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Case study: Alzheimer's disease research with AI at Massachusetts General Hospital

Aiforia Create user Ashley describes how she built her first AI model for neuropathology analysis and the benefits of using artificial intelligence.
Written by Aiforia

Case study with Ashley Scherlek, Research Technician at Massachusetts General Hospital (MGH)

Ashley Scherlek, a Research Technician II at MGH working on Alzheimer’s disease, delegates her image analysis tasks to an artificial intelligence model which she created. Ashley is not a data scientist nor did she have previous experience with AI.  She used Aiforia’s AI development software, Aiforia Create, to train neural networks to learn how to identify and quantify cells and cellular deposits in brain tissue samples at the Harvard Medical School hospital she is working at.

To utilize supervised artificial intelligence for image analysis or recognition the neural networks which form AI, must be trained to recognize and detect the feature or area of interest. With Aiforia Create this training simply requires the user to annotate their images, thereby teaching the neural networks what to look for, and ultimately producing an AI model the user can then automate that task with. 

Getting started with Aiforia Create 

The first step in getting started is to upload images to Aiforia Hub, our image management and storage software that supports any 2D image, including brightfield and fluorescence (IF). The Aiforia Create tool is accessed through Hub, so images and analysis tools all live in the same place. To begin training the neural networks in Aiforia Create, Ashley uploaded her images, making sure to choose images that represented variability across the entire dataset.  

While Aiforia’s software and tools are built on an intuitive user interface all users receive training and support throughout the whole process to ensure ease and efficiency in AI model development. Aiforia’s in-house scientific experts run a six to eight week training plan with each user, offering them a mixture of real-time training and supportive materials, resources, and guides. The training encompasses the entire AI model development process.

“During my virtual lessons, Aiforia’s science team did an exceptional job going through all the details of my projects and giving me the tools to train the neural networks on my own,” explained Ashley to us.

She was supported by Aiforia’s Field Application Scientist, Lindsey Smith PhD, also an experienced neuroscience researcher with a strong background in studying Alzheimer’s Disease (AD). “It is really inspiring to help so many scientists from diverse fields of study start with a creative idea, and build truly incredible AI tools which allow them to process complex datasets in novel ways,” describes Lindsey.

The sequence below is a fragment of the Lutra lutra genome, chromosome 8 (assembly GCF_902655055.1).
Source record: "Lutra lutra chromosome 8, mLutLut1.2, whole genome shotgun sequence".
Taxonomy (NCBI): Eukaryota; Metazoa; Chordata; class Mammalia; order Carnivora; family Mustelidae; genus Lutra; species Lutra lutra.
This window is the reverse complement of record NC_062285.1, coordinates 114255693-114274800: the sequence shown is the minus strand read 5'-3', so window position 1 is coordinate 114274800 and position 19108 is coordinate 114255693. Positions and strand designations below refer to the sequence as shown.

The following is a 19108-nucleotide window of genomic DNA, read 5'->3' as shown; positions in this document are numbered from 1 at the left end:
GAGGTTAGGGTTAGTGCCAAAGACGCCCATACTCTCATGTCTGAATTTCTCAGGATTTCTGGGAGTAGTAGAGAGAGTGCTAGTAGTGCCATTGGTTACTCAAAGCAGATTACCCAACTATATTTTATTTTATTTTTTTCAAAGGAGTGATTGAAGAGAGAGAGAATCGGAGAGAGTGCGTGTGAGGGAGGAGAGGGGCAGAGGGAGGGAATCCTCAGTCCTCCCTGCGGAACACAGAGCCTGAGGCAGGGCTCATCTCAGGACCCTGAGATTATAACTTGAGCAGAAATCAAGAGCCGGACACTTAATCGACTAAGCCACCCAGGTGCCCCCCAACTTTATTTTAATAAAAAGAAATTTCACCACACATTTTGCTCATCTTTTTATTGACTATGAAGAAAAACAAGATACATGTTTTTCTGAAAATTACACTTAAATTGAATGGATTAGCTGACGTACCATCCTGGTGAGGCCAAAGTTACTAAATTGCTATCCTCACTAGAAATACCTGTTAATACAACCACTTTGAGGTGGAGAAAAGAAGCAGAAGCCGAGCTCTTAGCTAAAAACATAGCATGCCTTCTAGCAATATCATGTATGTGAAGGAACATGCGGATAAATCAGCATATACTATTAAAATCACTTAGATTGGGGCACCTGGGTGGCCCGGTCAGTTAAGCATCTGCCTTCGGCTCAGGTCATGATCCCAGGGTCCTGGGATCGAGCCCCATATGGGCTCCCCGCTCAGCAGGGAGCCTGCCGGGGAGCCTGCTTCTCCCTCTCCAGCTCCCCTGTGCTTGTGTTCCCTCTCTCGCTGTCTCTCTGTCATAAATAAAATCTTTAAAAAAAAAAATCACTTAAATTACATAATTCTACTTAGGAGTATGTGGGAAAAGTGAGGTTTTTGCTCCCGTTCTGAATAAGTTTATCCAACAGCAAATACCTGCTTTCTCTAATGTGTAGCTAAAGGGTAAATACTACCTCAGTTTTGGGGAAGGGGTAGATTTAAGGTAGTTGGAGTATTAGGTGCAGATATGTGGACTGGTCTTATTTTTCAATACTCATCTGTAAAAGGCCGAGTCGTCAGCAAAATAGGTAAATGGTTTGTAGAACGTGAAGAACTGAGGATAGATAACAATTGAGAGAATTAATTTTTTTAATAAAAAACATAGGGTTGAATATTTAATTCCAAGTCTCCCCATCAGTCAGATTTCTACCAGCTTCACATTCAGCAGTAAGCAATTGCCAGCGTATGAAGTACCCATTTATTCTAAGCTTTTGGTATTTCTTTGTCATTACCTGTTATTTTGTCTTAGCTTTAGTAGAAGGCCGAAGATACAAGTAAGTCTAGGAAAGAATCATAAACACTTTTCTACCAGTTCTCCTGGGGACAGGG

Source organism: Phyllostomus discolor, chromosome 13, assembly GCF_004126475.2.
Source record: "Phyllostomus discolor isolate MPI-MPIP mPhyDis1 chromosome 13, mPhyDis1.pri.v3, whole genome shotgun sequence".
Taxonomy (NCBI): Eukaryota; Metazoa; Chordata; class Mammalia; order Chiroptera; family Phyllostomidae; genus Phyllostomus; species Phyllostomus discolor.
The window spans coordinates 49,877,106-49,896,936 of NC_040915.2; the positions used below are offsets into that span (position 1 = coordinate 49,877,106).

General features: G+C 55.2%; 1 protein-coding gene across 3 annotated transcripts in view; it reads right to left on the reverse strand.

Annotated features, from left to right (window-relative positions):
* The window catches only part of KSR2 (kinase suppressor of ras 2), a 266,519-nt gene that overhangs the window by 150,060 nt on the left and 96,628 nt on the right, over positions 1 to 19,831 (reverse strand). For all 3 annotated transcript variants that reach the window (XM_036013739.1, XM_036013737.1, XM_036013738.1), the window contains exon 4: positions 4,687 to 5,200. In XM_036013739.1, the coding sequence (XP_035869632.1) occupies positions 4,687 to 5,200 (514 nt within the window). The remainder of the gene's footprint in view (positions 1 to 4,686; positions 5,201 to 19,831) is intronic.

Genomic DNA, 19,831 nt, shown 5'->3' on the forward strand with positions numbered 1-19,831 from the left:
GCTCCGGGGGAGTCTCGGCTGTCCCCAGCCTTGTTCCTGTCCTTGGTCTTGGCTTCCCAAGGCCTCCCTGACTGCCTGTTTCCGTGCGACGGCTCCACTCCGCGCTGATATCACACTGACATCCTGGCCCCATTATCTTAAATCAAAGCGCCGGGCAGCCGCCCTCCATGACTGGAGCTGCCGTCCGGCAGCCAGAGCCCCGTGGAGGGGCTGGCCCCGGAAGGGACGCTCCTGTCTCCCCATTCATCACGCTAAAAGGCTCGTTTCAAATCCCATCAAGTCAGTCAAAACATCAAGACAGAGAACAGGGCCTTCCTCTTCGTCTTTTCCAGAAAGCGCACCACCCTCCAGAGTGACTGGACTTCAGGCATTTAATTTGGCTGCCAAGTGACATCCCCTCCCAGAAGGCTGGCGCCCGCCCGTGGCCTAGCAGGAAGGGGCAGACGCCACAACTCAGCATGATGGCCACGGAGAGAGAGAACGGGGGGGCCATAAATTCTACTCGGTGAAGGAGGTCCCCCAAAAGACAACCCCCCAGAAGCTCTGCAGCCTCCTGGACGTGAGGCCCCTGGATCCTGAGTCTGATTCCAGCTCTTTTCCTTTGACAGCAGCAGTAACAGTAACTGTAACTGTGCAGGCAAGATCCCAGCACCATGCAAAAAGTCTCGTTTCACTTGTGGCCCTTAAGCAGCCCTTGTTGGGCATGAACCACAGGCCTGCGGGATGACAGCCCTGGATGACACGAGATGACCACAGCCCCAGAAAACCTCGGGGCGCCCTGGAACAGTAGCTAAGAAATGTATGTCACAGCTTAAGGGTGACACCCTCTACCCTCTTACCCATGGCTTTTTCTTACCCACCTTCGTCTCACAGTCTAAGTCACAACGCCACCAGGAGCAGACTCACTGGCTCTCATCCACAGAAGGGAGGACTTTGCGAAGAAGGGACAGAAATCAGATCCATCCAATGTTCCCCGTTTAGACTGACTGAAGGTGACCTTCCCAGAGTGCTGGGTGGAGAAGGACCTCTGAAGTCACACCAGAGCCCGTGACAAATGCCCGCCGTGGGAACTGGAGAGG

Training the neural networks 

quantity and distribution of iron deposits in grey and white matterImages were uploaded and securely stored, the bulk of the training by Lindsey was complete, and Ashley was able to quickly get started on working with the neural networks in Aiforia Create. To train them she used approximately 20 slides per training dataset and annotated about 3% of the tissue area. Ashley’s goal was to train the neural networks to detect and quantify reactive astrocytes and iron deposits, ultimately producing two separate AI models. 

“I’ve loved using Aiforia Create. The whole team has been very responsive and given me the support to freely create my projects,” Ashley explained to us after her onboarding and AI model training was complete. Despite the complexity of her project which consisted of multiple feature layers containing unique classes, Ashley was able to train and produce within just a few weeks two robust AI models to assist her and the MGH lab in assessing a neurological condition called cortical superficial siderosis (cSS), as a neuropathological correlate of vascular disease. 

Deploying the AI models 

quantity and distribution of GFAP positive astrocytesAshley’s two AI models are now rapidly and in an unbiased manner doing her manual, time-consuming tasks for her as she explained to us: “Using AI for image analysis allows us to generate more quantitative data and to perform more advanced statistical analysis compared to previous semi-quantitative image analysis approaches that I used in the past.”

Ashley’s project and experiences are not unique but are normal for all Aiforia Create users for applications in a huge variety of fields. The AI development software supports all image files, formats and scanner types. The neural networks can then be trained to detect, quantify, measure and analyze anything. If you can see it, you can train the AI to find it.